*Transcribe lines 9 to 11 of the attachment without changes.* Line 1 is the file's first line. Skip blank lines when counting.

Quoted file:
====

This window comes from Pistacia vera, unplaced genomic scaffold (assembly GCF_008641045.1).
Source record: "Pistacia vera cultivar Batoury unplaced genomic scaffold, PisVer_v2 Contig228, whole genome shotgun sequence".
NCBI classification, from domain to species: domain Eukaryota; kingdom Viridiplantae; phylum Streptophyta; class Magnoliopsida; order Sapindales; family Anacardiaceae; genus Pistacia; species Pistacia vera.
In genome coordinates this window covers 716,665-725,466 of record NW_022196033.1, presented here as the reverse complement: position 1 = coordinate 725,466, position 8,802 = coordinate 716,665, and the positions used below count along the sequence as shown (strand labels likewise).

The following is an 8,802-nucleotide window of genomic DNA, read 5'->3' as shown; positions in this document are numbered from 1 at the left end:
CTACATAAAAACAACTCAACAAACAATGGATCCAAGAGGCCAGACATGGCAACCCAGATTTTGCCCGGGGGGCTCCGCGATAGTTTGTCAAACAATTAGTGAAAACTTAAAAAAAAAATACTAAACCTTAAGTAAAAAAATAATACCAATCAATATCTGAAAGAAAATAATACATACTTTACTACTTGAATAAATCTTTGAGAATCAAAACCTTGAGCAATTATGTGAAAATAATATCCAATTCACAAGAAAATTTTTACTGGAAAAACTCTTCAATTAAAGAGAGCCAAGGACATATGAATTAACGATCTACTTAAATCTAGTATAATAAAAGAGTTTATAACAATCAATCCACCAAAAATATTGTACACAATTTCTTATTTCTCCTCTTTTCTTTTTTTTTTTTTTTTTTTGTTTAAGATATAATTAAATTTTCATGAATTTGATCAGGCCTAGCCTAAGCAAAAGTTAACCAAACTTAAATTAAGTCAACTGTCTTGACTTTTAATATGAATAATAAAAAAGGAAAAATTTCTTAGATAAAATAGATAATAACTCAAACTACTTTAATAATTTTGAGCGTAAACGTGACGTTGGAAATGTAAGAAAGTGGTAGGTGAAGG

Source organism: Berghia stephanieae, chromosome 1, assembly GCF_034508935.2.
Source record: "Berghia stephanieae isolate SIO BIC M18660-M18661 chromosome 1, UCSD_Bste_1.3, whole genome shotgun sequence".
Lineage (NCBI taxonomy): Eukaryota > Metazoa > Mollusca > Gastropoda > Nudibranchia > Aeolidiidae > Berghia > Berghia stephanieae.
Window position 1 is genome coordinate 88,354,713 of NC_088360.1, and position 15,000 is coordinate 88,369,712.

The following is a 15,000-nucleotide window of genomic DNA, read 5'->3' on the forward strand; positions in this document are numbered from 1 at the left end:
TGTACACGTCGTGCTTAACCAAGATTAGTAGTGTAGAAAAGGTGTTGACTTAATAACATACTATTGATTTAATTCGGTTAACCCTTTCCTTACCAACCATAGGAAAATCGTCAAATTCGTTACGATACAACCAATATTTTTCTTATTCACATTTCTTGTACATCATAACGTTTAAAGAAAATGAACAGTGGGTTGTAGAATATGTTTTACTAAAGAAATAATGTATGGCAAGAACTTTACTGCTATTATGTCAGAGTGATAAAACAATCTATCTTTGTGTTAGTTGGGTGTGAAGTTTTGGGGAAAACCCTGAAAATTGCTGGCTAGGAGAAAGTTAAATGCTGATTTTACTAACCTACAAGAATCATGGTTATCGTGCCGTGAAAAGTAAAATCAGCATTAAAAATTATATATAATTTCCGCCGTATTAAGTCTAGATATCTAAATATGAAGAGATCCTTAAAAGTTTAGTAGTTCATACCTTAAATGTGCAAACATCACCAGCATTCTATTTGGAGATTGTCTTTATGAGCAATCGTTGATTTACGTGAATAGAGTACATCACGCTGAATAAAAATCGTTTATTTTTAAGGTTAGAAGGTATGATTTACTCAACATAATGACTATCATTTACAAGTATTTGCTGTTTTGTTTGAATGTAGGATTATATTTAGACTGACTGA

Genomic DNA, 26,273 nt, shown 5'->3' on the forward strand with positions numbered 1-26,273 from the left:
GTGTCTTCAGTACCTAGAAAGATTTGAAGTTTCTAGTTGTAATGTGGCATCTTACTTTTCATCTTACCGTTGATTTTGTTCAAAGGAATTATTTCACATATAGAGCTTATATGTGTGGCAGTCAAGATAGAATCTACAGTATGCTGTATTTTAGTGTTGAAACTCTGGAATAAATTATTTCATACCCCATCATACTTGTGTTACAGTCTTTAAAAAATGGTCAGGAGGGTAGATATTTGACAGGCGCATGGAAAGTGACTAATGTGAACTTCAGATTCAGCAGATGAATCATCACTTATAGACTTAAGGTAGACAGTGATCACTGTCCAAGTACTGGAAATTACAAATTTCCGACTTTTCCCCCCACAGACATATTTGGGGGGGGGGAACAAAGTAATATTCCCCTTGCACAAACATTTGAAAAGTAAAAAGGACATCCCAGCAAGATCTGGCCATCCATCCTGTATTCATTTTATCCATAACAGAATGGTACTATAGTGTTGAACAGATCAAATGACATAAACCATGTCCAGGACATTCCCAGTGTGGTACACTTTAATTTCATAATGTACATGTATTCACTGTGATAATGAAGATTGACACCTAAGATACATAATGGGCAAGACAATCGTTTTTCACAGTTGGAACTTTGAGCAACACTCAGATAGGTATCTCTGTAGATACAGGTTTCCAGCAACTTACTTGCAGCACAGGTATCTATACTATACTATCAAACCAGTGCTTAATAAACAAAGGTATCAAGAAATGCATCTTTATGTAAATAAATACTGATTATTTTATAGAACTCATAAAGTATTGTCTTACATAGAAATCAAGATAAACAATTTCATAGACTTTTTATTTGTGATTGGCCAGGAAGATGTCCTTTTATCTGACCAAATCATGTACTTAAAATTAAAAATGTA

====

Lineage (NCBI taxonomy): Eukaryota > Metazoa > Mollusca > Gastropoda > Nudibranchia > Aeolidiidae > Berghia > Berghia stephanieae.
Window position 1 is genome coordinate 88,354,713 of NC_088360.1, and position 15,000 is coordinate 88,369,712.

The following is a 15,000-nucleotide window of genomic DNA, read 5'->3' on the forward strand; positions in this document are numbered from 1 at the left end: